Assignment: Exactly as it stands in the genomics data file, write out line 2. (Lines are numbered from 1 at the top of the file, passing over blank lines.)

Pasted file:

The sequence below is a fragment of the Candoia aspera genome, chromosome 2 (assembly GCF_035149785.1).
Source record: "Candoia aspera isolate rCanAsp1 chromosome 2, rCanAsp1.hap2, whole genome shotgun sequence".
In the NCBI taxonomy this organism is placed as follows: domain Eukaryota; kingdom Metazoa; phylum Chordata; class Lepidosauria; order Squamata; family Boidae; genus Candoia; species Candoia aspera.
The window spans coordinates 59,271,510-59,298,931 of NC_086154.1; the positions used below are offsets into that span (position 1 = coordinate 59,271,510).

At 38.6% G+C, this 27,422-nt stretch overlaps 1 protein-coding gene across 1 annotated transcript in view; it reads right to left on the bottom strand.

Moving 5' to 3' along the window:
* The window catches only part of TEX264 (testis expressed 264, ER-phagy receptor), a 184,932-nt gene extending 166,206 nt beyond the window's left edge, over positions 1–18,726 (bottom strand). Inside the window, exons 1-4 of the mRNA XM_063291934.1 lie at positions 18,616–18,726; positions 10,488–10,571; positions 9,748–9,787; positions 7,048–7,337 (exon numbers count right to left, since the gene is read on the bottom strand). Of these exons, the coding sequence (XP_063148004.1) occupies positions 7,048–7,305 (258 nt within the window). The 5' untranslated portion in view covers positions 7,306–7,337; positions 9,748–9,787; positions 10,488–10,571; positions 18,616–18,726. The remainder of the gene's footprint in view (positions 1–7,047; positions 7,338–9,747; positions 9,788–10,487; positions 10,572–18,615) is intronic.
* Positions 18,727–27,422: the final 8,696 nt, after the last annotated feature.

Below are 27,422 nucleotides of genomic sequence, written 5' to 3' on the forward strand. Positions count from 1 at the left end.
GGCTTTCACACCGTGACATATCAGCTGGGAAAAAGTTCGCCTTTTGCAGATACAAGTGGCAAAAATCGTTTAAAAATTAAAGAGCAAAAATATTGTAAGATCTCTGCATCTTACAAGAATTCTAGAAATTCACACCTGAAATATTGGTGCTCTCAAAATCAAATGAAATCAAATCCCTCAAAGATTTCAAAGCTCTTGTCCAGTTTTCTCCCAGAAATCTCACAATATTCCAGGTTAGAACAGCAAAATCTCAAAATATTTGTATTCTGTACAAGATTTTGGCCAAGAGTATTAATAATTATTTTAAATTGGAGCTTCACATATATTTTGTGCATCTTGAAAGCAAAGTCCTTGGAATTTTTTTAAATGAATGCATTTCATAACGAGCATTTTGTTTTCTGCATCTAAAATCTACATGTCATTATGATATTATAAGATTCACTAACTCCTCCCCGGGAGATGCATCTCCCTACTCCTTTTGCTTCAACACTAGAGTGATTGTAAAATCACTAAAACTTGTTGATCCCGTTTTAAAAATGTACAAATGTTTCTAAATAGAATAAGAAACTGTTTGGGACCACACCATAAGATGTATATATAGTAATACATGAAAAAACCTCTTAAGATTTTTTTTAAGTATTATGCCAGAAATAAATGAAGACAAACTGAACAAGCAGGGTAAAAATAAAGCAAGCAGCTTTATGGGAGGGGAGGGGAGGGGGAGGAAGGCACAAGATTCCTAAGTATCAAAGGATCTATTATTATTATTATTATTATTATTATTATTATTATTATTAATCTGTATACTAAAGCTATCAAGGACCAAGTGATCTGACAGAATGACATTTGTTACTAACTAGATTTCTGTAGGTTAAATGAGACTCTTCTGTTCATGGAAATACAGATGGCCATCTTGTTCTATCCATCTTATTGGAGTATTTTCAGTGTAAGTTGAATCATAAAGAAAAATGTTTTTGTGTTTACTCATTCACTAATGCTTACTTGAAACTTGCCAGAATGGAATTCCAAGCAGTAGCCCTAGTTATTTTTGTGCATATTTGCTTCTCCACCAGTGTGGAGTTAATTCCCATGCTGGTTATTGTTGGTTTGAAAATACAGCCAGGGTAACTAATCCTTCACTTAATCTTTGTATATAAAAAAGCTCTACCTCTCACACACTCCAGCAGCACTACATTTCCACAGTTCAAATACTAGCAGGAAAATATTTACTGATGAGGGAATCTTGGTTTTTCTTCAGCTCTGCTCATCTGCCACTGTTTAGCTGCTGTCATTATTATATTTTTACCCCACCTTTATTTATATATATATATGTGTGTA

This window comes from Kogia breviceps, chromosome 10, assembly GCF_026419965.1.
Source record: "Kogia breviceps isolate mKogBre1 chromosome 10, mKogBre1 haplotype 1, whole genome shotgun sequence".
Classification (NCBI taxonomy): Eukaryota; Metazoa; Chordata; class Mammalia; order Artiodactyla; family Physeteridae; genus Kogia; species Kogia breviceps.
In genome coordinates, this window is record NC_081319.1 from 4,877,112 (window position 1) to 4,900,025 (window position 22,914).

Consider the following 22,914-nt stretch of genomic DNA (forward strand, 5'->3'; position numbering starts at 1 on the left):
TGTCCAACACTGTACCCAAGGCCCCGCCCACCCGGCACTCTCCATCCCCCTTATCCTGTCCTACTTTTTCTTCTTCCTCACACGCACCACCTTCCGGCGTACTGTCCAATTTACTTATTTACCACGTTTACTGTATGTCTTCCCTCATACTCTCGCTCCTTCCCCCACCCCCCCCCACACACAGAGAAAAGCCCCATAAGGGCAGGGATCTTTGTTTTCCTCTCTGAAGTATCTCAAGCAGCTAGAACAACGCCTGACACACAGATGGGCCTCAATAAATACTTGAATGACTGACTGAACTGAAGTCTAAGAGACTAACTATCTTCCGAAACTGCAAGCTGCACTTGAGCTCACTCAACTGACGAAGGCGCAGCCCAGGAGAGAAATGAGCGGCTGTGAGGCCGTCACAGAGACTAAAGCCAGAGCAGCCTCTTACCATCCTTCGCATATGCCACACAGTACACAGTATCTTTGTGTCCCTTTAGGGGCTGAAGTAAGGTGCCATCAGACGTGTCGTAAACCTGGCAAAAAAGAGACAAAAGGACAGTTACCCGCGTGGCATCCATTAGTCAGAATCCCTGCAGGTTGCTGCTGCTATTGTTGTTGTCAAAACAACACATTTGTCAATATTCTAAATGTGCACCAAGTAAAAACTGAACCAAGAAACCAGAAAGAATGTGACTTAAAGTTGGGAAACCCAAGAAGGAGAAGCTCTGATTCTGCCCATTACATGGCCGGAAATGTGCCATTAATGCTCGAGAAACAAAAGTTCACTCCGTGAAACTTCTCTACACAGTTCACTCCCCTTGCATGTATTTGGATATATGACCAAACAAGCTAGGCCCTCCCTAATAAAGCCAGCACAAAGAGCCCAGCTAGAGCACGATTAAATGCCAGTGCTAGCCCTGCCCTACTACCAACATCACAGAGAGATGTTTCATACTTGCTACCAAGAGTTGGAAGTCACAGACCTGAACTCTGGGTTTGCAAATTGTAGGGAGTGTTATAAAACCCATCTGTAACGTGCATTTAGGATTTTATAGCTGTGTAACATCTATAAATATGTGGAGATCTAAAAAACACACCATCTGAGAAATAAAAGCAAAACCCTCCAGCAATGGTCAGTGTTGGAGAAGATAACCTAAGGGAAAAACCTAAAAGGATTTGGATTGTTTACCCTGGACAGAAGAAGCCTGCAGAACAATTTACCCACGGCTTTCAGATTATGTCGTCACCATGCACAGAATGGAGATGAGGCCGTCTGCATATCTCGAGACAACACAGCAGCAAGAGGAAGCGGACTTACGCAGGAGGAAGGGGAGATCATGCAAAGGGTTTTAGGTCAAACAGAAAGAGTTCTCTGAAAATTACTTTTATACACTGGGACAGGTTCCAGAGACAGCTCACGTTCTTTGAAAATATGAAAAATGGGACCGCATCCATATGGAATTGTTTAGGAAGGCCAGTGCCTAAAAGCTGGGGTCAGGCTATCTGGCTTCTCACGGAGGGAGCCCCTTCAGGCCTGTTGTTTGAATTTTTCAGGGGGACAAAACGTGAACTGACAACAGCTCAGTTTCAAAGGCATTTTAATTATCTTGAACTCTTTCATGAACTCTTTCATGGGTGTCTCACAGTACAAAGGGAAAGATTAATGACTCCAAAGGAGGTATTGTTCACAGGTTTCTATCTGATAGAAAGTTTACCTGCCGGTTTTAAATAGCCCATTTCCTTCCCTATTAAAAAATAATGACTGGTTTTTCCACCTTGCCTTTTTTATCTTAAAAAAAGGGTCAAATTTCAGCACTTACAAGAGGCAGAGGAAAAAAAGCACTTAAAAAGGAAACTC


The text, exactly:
Source record: "Candoia aspera isolate rCanAsp1 chromosome 2, rCanAsp1.hap2, whole genome shotgun sequence".